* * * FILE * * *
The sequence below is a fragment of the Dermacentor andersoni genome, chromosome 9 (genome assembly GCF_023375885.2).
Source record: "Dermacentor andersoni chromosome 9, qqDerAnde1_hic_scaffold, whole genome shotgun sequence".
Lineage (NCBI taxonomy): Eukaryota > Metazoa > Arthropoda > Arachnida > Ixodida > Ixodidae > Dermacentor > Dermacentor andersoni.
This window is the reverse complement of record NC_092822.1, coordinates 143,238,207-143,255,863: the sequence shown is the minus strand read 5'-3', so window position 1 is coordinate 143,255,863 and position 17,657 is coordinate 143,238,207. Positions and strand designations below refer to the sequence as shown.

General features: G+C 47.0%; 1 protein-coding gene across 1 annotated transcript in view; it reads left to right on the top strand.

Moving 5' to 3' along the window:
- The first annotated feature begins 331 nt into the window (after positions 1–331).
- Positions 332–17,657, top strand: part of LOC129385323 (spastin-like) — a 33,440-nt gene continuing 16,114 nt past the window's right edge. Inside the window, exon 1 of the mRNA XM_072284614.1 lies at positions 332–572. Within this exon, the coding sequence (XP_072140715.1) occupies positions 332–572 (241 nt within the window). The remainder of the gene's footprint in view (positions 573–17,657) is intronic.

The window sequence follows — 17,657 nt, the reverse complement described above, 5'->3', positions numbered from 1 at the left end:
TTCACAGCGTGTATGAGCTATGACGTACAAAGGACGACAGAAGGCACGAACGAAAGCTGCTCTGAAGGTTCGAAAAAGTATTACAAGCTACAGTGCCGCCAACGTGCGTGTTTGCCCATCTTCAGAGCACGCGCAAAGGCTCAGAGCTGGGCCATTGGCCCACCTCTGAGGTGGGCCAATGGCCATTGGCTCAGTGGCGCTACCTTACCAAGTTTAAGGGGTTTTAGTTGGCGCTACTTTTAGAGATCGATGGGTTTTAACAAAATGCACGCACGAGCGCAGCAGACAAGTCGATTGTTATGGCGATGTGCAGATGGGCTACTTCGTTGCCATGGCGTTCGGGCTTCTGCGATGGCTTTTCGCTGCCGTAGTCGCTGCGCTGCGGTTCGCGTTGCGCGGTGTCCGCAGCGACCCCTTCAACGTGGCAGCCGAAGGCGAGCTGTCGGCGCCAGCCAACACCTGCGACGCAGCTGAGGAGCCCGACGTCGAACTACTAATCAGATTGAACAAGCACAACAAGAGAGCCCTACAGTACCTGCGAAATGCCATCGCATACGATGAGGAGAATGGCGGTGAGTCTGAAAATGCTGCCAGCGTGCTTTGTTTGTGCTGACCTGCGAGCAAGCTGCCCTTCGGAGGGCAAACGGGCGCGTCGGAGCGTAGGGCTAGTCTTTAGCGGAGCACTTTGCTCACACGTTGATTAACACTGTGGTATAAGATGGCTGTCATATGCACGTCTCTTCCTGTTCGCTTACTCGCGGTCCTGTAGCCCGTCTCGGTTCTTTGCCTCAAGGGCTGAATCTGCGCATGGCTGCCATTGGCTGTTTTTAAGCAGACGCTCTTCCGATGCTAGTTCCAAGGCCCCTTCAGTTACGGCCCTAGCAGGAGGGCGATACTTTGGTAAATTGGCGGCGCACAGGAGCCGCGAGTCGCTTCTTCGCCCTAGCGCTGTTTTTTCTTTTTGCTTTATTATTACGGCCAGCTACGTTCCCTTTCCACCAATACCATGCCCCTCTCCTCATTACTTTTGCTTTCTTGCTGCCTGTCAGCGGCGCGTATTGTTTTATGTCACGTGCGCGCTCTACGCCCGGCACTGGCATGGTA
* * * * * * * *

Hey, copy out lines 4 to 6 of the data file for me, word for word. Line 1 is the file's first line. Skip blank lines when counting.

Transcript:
This window is the reverse complement of record NC_092822.1, coordinates 143,238,207-143,255,863: the sequence shown is the minus strand read 5'-3', so window position 1 is coordinate 143,255,863 and position 17,657 is coordinate 143,238,207. Positions and strand designations below refer to the sequence as shown.

General features: G+C 47.0%; 1 protein-coding gene across 1 annotated transcript in view; it reads left to right on the top strand.

Moving 5' to 3' along the window: